Storyjacking™ is a technique that can be used in several ways, but at its core it is the recognition that stories are important. We hear stories of success and stories of failure. We tell ourselves stories about ourselves and about others; some stories are painful, while other stories lift our spirits. In each story we are playing out different parts and depending on the part we are playing, it makes all the difference in how we move forward in our lives.
Stories are epically important to how we view and interact in the world around us. We define ourselves, our abilities and even our goals by the stories we believe and share. These stories become part of our personal view of our world. Organizations also create goals, missions, visions and values, and those become intertwined with the story they tell and believe. Stories attract us to our friends, our lovers, our community of people and clients. Stories fill out our memories and impact our feelings and adjust how we think about everything. Every now and again when we notice something isn’t working or isn’t feeling right, we need to notice the story that we have assigned to the situation. If our story isn’t serving us, negatively impacts our families, our communities, or our organizations, we might just have to find a way to “StoryJack” the story, transforming it, and creating a new story that we resonate with so that we can “Jack Into” a better version or experience the story – and our life – in a new way.
How StoryJacking works –
1: We “StoryJack” a story when we change it. Maybe there is a story we’ve heard or a story we tell ourselves and we want to rewrite the story, changing the message into something that works better for us. Maybe we have a story about not being good enough, or smart enough; these would be good stories to StoryJack. It can happen with a story we’ve been told, like a fairytale, where we change the story into something more meaningful, maybe the princess kicks butt and saves the prince for a change. Really, we StoryJack all the time. Anytime you create a vision of a future that is different than the moment you find yourself in, you are working on StoryJacking. The people who successfully StoryJack their lives go to the next step in the process of Jacking Into the story.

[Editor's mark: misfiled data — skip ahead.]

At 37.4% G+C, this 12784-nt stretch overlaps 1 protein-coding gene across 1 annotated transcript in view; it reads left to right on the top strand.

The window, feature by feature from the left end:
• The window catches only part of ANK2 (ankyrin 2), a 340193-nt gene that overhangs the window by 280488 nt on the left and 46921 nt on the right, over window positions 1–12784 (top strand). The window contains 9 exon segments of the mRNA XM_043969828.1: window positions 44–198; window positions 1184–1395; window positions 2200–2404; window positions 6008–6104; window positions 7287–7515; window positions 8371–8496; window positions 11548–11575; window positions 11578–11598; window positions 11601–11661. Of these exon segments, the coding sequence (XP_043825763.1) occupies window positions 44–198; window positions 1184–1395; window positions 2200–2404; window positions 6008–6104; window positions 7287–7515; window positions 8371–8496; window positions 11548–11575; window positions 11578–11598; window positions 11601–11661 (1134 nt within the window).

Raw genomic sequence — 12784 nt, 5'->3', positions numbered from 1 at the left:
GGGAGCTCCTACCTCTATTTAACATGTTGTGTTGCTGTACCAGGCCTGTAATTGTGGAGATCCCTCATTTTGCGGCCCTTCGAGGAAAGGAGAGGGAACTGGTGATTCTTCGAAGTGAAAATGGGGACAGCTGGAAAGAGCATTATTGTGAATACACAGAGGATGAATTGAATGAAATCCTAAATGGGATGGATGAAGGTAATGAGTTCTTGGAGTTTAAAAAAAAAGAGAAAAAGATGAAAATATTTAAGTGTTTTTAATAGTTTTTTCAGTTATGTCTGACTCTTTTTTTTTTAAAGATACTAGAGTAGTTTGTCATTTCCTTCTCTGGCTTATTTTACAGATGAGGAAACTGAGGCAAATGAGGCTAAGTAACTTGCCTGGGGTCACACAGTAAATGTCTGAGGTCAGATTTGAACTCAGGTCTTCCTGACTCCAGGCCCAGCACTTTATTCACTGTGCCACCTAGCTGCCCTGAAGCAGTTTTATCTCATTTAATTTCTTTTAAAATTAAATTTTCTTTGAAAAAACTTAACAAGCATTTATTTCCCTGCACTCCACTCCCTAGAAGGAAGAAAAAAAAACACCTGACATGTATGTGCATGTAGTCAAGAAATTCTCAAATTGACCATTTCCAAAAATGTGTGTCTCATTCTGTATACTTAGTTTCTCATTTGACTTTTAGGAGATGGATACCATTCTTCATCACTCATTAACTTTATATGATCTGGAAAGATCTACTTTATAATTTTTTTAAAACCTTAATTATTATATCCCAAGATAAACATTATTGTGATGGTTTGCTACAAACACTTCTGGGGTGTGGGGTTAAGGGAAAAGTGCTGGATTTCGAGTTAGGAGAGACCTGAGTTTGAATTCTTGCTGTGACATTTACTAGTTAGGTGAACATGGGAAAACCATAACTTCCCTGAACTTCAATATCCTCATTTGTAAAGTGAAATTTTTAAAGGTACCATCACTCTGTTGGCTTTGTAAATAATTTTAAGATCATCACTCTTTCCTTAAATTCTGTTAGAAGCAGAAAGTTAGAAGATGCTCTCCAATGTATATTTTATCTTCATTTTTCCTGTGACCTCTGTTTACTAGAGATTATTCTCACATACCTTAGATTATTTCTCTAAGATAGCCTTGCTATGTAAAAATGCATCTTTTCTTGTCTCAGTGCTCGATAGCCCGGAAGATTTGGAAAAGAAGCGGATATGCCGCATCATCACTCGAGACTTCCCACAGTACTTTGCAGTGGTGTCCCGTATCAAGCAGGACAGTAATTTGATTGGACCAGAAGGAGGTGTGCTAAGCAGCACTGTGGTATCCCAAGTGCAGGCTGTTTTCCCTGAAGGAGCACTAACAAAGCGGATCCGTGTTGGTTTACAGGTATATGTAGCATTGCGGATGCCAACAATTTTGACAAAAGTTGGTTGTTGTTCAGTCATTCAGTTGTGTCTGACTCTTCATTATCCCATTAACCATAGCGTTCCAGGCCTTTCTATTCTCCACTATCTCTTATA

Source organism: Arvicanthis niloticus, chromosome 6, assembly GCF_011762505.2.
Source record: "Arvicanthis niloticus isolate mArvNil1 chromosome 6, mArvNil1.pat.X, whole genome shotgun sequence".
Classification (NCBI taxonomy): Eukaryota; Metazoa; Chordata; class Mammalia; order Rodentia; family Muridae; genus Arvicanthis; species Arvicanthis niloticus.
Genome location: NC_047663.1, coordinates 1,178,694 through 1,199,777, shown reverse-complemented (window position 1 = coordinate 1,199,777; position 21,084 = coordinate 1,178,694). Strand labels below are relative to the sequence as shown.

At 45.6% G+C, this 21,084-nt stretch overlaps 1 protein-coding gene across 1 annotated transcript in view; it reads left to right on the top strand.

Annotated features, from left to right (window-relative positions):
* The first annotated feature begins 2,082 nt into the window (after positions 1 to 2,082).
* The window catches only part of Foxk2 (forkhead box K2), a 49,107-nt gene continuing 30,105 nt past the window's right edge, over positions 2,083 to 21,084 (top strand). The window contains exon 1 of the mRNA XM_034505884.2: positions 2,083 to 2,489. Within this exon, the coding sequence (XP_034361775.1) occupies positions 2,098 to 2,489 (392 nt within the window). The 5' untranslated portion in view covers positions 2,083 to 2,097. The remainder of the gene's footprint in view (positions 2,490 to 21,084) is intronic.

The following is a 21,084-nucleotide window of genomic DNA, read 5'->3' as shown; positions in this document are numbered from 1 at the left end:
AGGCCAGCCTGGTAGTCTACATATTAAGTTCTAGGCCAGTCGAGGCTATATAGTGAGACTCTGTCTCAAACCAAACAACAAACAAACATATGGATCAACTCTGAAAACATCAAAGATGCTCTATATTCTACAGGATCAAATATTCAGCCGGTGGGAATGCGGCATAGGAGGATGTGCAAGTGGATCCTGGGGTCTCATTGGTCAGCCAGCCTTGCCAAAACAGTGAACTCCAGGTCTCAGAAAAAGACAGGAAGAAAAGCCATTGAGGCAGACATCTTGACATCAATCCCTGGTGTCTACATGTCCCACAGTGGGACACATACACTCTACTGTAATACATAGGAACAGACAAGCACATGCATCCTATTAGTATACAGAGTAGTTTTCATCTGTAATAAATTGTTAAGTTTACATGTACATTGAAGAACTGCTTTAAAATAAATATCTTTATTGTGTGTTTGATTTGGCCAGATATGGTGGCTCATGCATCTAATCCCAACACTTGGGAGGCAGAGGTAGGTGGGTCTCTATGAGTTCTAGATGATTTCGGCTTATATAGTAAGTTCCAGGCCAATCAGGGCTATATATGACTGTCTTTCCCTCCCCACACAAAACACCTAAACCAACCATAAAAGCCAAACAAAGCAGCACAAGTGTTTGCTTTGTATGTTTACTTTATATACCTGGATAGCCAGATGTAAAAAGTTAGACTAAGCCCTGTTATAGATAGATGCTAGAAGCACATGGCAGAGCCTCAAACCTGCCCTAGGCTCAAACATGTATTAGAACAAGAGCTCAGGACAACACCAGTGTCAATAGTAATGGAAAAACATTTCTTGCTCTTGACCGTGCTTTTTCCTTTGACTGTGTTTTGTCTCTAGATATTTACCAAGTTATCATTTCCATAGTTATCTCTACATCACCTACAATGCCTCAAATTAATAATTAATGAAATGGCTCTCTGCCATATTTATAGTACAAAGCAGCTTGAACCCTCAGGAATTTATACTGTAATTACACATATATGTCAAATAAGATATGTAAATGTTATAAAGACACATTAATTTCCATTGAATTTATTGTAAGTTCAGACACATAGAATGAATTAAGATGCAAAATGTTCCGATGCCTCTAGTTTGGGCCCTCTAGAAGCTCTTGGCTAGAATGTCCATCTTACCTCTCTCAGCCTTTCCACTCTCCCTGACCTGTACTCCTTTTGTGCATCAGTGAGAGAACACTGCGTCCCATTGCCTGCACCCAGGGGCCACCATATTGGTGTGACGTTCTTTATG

2: We can “Jack Into” a story that resonates with us. We feel the connection to our new story and “Jack,” that emotion into our own story. We have all had that experience when we hear something that creates a powerful and positive emotion or excites us. We want to see and feel ourselves in the story. We have a resonance that occurs and it deepens our understanding of ourselves or the world around us. It’s in these moments that the story and you connect. “Jacking Into” a new story can be exciting and even scary. It may be moving from the story of being a student to becoming a fully fledged adult. Maybe it’s shifting from being an employee to becoming an entrepreneur. In business, it may be shaking up the story of the dysfunctional team and creating the new story of the Team that Rocks It! In intimate relationships, it might be the move from being “unloveable” to seeing ourselves as “loveable.” These story shifts are epic. To do this well, we have to really create a story that matters to us. These shifts can be so big that it is important to create a rich and full bodied story, to create an excitement that propels you into your next story. We won’t commit to stories that feel lukewarm to us. No one wants the cold oatmeal story! We want the exciting, passionate, and empowering story. We may want our story to be a force for good, even a force for change. We may want to share our gifts with our families, with our communities, with the world. But, no change happens without a strong desire and StoryJacking is about how we create and manage the desire to change we want to have.
StoryJacking is rewriting the stories that aren’t serving us and creating a more powerful connection to the stories that do serve us. Then we can “Jack Into” them. Then the power of our new narrative can be felt – and shared.
I will be writing more about the process in the coming weeks. It all begins with once upon a time…